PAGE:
Despite having been sued for housing discrimination against blacks and Hispanics with his father in 1975, #GOP presidential nominee #Donald Trump thinks that he will be the overwhelming candidate of choice among African-American voters four years from now when he runs for reelection as President. The politically naive real estate mogul claims that he will garnish 95% of the African-American vote in 2020.

Faulty assumptions

Trump's foolhardy claim is based upon very faulty assumptions. For one thing, he is assuming that he is going to win #Election 2016, despite being behind even in the red states, not to mention the "swing states" such as Colorado, Michigan and Pennsylvania. Secondly, he is assuming that he will like being President if elected and that he will choose to run for reelection in four years. For most presidents, the decision whether or not to run for another term is a heavily weighted one that is not made until they are well into their first term.

Finally, Trump's claim that he will attain 95% of the African-American votes in 2020 is foolhardy because he only has one percent support among African-Americans currently and he offers no economic, social or educational plan to improve the plight of African-Americans. Apparently, he believes that somehow, somewhere during his first term as President, that African-Americans will rise from plunder and economic inequity and a poor educational system, assimilate into the middle class, and reward him with a second term.

GOP's record on Civil Rights

Unfortunately for Trump, the GOP record on the issue of civil rights is very poor. In 1964, GOP Arizona Senator Barry Goldwater, who ran for President that year as his party's nominee, voted against the Civil Rights Act. Conservative, GOP publishers of the 1960's, such as William F. Buckley of the National Review, viewed the great civil rights leader Martin Luther King as a "law-breaking protester." In the 1960's, the GOP adopted the "Southern Strategy," which was a political ploy aimed at demonizing African-Americans while mobilizing white Americans against African-Americans. In 1983, GOP Senator Jesse Helms opposed the declaration of Martin Luther King's birthday as a national holiday.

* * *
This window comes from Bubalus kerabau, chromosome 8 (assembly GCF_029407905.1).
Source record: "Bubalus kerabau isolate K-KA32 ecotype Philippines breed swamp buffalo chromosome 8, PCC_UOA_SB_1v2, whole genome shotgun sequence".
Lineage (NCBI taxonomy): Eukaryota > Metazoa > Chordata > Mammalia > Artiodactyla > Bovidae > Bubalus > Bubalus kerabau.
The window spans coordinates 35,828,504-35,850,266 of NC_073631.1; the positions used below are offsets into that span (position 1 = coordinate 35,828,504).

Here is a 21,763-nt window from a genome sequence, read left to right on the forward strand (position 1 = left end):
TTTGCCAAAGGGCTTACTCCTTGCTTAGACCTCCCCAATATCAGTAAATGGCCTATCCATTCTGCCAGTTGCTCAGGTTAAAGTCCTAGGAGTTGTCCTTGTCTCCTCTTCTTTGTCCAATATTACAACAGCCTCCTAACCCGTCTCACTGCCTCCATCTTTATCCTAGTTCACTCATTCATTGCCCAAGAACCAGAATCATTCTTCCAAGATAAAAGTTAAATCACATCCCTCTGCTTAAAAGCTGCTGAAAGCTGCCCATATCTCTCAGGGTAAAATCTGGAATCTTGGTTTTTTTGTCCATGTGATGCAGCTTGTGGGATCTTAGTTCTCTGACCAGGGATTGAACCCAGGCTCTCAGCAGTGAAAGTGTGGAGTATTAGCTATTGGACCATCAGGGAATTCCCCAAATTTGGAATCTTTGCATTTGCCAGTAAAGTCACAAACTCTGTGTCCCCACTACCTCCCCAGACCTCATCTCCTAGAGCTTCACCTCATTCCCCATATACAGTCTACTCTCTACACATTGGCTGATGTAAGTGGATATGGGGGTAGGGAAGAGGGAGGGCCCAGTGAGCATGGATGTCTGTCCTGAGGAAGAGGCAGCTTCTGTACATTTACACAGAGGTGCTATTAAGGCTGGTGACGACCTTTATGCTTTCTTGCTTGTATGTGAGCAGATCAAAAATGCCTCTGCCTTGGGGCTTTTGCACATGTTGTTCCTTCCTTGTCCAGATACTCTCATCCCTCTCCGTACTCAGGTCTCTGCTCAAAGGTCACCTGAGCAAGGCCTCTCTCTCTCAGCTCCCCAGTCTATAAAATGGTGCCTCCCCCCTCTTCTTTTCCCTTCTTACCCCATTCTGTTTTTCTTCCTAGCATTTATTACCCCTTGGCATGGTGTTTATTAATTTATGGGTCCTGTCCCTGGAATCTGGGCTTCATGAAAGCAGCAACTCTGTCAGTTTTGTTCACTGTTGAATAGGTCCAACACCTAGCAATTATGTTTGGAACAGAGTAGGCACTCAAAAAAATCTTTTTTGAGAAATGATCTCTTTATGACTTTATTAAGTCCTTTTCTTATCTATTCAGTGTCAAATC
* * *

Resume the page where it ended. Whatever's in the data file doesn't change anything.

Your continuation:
With a GOP record like this, it is no wonder that winning favor among African-American voters is going to be an uphill climb for Donald Trump. Although the Republican Party led the fight against slavery during the Lincoln Administration, its record on civil rights and social justice for African-Americans has been reprehensible ever since. Although Trump may envision himself as a miracle worker, it is highly doubtful that he can erase more than 160 years of discriminatory and hateful policies towards African-Americans by GOP leaders and activists.

Belief in miracles?

Perhaps Trump really believes that he will change history and turn the wave of African-American voters in his direction. After all, he believes that he can do most everything by himself without the need for help, such as giving himself "absolution." A few days ago, Trump apologized to the American People but did not specify the acts for which he was apologizing. Then he forgave himself and acted as if the matter was over because he somehow had given himself "absolution" without the need for divine intervention.

Blame the media

Meanwhile, Trump's sagging poll numbers are the fault of the media because as he says, they misinterpret his statements. Trump's solution is to get rid of the Constitutional guarantee of "freedom of the press," which would require a Constitutional Amendment.

One busy man

It seems apparent that Trump will be one busy man for the next four years. Not only is he going to defy the polls and win in 2016, but he will overturn over 160 years of GOP racism and win favor with African-Americans. Then he will overturn "freedom of the press" and he will win 95% of the African-American vote in 2020. Does anyone know a good shrink for delusions of grandeur?